Hammond to Rogers (Permanent Under-Secretary)
21 January 1861
I have laid before Lord John Russell your Letter of the 14th instant, enclosing Copies of a correspondence with the War Department, respecting the Question of detaching a Regiment from the China Expeditionary Force to Vancouver's Island.
I am to request that you will state to the Duke of Newcastle, in reply,thatManuscript image that Lord John Russell continues to be of opinion that advantage would result from replacing the detachment of Marines, now doing duty on San Juan, by a similar Detachment from a Line Regiment; but that, independently of this consideration, His Lordship cannot but think that, a Battalion might be usefully stationed in Vancouver's Island, where, and in the adjoining ColonyofManuscript image of British Columbia, we have large interests at stake, while, on the other hand, the neighbouring provinces of the United States abound in a squatter population only too ready to create disturbance, but against which, if directed towards the British Provinces, such a force might exercise a very salutary check.
I am, accordingly, to suggest, for the Duke of Newcastle's consideration,thatManuscript image that a further Letter should be addressed to the War Office, requesting that whenever another Regiment is removed from China, it should be sent to Vancouver's Island.
I am etc.
E. Hammond
Minutes by CO staff
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ABd 22/1/61
FR 23/1
See Minute annexed.
TFE 25 Jany
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The origin of this question, it must be borne in mind, was a letter from the Admiralty last October, telling us that the party of Marines at San Juan had completed their term of service abroad and ought to be relieved. This point will require a practical decision, whatever view may be adopted on the more general topics which have since been started.
The Foreign Office suggested that one of the Regiments set free from China should be stationed in Vancouver's Island. The War Office have answered that such Regiments as could be spared from China have already been removed, and that the remainder are likely to be required there for at least a year. The Foreign Office in their present letter recommend that when another of them is released from China it should go to Vancouver's Island.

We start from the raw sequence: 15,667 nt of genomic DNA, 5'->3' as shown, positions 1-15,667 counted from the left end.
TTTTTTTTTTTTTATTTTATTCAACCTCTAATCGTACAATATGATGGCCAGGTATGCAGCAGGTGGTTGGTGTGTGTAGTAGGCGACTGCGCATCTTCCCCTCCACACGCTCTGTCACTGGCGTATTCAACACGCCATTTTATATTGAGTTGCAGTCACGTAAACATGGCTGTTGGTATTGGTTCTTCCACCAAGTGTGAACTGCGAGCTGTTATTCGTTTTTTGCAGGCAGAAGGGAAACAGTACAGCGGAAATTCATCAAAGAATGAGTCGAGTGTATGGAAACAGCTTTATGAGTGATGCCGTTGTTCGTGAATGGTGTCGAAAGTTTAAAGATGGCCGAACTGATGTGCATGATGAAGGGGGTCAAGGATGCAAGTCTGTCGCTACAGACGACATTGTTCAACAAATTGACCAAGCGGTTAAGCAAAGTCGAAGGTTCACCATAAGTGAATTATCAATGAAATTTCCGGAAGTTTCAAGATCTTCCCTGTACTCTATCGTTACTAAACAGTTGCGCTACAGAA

No one can really know how long the force will be wanted in China; but if the War Office anticipation be realized, it would probably be far on in 1862 before a Regiment from thence could be established at Vancouver's Island.
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I would submit that the matter is needlessly complicated by bringing in the subject of China at all. Is it or is it not, advisable to station a Regiment at Vancouver's Island? This seems to me the real question. If unadvisable, there is an end of the matter; if advisable, the Regiment should be furnished from the most conveniently disposable part of the British Army, a subject of which the War Department and Commander in Chief could best judge.
There certainly would be some advantages in getting a different kind of force at Vancouver's Island. The Marines ought at all events to be released immediately. The Sappers & Miners have proved very costly, as well as a failure for the purpose for which they were intended, and their Officers, not having enough to do, are rather discontented spectators and critics of the Government. On the other hand I have accidentally heard from General Foster today that the Horse Guards are in great need of Engineers for service elsewhere.
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In case of it's being wished to withdraw the Sappers, I annex a Memo. by Mr Henry Irving which shows how far any of them were led to expect that they would have any permanent employment or settlement there.
Should the conclusion be not to send out a Regiment, it strikes me that as regards the Marines, the only available course will be to ascertain from the Admiralty whether it would be too great a deviation from the proper duties of the Corps to send out another (and in that case probably a stronger) detachment to replace the one which has been so long abroad.
For brevity's sake, I have mentioned only Vancouver's Island, but I look to the service both of that Island and of British Columbia.
TFE 25 Jany
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I presume the Secy for War will bring this matter before the Cabinet and to enable him to do so I would send copy of the F.O. letter.
N 27
Other documents included in the file
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Elliot to Under-Secretary of State, War Office, 2 February 1861, forwarding copy of the letter.
Hammond, Edmund to Rogers, Frederic 21 January 1861, CO 305:18, no. 671, 85. The Colonial Despatches of Vancouver Island and British Columbia 1846-1871, Edition 2.2, ed. James Hendrickson and the Colonial Despatches project. Victoria, B.C.: University of Victoria. https://bcgenesis.uvic.ca/V615FO01.html.

Last modified: 2020-12-02 13:40:34 -0800 (Wed, 02 Dec 2020) (SVN revision: 5008)